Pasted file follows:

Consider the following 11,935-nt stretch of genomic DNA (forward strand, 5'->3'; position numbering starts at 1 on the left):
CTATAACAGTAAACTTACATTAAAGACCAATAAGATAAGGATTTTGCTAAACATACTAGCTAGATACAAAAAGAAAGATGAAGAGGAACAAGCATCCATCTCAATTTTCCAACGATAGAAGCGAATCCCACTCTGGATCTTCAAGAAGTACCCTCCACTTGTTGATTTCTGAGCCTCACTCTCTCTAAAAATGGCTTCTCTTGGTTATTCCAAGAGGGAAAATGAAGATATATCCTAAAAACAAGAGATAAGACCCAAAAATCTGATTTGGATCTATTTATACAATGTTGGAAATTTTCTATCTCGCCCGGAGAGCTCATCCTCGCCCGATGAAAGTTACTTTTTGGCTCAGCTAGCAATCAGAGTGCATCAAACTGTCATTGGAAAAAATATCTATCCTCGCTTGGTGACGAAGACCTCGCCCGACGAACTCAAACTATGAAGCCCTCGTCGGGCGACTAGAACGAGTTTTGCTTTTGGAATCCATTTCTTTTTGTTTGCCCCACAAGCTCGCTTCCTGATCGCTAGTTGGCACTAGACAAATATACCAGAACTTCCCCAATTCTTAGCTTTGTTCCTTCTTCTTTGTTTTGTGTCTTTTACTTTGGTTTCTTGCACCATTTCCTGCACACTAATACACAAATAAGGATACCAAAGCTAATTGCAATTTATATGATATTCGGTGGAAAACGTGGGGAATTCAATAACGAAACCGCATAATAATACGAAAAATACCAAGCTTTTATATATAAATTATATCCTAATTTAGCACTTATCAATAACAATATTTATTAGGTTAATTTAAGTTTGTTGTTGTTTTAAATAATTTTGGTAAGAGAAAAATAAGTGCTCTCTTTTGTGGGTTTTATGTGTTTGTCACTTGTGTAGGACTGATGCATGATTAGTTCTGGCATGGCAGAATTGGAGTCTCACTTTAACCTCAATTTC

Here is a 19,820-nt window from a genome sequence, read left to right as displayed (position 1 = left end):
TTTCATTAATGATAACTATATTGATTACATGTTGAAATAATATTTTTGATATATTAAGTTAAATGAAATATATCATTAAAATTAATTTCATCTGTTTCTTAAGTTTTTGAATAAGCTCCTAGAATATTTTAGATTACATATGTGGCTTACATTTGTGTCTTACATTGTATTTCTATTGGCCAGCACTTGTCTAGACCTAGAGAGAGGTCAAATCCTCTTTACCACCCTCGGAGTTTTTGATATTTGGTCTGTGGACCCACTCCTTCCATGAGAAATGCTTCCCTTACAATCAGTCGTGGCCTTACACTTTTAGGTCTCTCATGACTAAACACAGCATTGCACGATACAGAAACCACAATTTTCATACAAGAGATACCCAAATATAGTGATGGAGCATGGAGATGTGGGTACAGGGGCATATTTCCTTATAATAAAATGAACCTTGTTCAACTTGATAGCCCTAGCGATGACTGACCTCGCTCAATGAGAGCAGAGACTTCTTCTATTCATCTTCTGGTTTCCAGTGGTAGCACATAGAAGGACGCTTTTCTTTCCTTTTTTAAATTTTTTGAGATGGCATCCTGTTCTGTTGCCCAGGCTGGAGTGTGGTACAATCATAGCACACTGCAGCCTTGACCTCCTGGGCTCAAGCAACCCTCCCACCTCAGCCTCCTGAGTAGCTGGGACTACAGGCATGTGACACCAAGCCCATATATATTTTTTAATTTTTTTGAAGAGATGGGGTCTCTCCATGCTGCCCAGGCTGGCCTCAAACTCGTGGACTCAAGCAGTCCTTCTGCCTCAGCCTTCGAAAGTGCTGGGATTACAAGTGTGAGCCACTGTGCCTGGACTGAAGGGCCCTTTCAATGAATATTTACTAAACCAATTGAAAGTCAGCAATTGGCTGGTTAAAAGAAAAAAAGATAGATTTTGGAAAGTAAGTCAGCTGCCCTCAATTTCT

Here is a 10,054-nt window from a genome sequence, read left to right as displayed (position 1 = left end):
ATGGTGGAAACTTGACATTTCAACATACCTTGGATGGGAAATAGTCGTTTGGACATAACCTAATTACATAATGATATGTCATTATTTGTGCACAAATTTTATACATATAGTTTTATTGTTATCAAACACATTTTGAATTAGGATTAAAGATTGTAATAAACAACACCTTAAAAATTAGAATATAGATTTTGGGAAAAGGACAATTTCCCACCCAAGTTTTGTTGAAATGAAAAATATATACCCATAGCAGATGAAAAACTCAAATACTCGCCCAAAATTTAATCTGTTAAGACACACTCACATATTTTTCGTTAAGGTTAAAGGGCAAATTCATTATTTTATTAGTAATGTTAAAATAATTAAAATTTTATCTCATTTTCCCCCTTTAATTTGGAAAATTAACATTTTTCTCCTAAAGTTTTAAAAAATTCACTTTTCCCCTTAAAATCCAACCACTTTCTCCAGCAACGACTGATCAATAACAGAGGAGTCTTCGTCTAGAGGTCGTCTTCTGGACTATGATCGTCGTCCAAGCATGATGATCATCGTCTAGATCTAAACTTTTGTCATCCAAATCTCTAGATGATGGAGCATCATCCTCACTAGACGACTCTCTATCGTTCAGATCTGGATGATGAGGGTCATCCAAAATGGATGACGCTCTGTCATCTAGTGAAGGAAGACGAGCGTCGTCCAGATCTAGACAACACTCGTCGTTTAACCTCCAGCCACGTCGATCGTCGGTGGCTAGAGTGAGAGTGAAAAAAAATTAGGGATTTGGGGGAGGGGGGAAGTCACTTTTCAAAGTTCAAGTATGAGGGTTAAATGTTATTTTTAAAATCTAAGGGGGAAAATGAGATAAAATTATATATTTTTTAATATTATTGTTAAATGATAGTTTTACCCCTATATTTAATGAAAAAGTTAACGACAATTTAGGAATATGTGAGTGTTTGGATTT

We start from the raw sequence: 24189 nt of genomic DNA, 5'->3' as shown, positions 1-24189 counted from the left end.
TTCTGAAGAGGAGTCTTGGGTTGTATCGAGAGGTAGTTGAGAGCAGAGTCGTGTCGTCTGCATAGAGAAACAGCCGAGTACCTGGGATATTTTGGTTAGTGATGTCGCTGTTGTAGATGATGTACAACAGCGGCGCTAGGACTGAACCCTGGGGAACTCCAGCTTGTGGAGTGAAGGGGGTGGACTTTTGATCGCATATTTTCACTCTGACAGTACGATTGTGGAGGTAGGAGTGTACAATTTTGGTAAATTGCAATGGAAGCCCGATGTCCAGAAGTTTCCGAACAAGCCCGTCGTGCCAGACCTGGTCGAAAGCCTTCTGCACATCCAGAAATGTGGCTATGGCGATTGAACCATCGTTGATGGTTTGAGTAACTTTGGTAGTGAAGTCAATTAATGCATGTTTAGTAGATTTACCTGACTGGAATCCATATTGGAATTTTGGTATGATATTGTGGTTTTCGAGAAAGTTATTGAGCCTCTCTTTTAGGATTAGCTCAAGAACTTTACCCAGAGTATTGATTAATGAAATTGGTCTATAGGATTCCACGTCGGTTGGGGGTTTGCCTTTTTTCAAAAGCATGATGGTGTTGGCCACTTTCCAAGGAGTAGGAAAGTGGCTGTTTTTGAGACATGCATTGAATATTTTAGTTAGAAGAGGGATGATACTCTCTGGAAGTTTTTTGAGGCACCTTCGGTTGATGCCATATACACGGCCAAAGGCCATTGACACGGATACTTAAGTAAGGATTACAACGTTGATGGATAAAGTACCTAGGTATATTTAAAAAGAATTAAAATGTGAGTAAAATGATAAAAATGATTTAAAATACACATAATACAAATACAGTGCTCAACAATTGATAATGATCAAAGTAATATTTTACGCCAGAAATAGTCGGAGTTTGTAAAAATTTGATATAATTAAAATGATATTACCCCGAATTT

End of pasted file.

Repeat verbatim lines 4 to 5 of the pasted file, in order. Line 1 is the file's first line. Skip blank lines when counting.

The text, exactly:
TTTCATTAATGATAACTATATTGATTACATGTTGAAATAATATTTTTGATATATTAAGTTAAATGAAATATATCATTAAAATTAATTTCATCTGTTTCTTAAGTTTTTGAATAAGCTCCTAGAATATTTTAGATTACATATGTGGCTTACATTTGTGTCTTACATTGTATTTCTATTGGCCAGCACTTGTCTAGACCTAGAGAGAGGTCAAATCCTCTTTACCACCCTCGGAGTTTTTGATATTTGGTCTGTGGACCCACTCCTTCCATGAGAAATGCTTCCCTTACAATCAGTCGTGGCCTTACACTTTTAGGTCTCTCATGACTAAACACAGCATTGCACGATACAGAAACCACAATTTTCATACAAGAGATACCCAAATATAGTGATGGAGCATGGAGATGTGGGTACAGGGGCATATTTCCTTATAATAAAATGAACCTTGTTCAACTTGATAGCCCTAGCGATGACTGACCTCGCTCAATGAGAGCAGAGACTTCTTCTATTCATCTTCTGGTTTCCAGTGGTAGCACATAGAAGGACGCTTTTCTTTCCTTTTTTAAATTTTTTGAGATGGCATCCTGTTCTGTTGCCCAGGCTGGAGTGTGGTACAATCATAGCACACTGCAGCCTTGACCTCCTGGGCTCAAGCAACCCTCCCACCTCAGCCTCCTGAGTAGCTGGGACTACAGGCATGTGACACCAAGCCCATATATATTTTTTAATTTTTTTGAAGAGATGGGGTCTCTCCATGCTGCCCAGGCTGGCCTCAAACTCGTGGACTCAAGCAGTCCTTCTGCCTCAGCCTTCGAAAGTGCTGGGATTACAAGTGTGAGCCACTGTGCCTGGACTGAAGGGCCCTTTCAATGAATATTTACTAAACCAATTGAAAGTCAGCAATTGGCTGGTTAAAAGAAAAAAAGATAGATTTTGGAAAGTAAGTCAGCTGCCCTCAATTTCT

Here is a 10,054-nt window from a genome sequence, read left to right as displayed (position 1 = left end):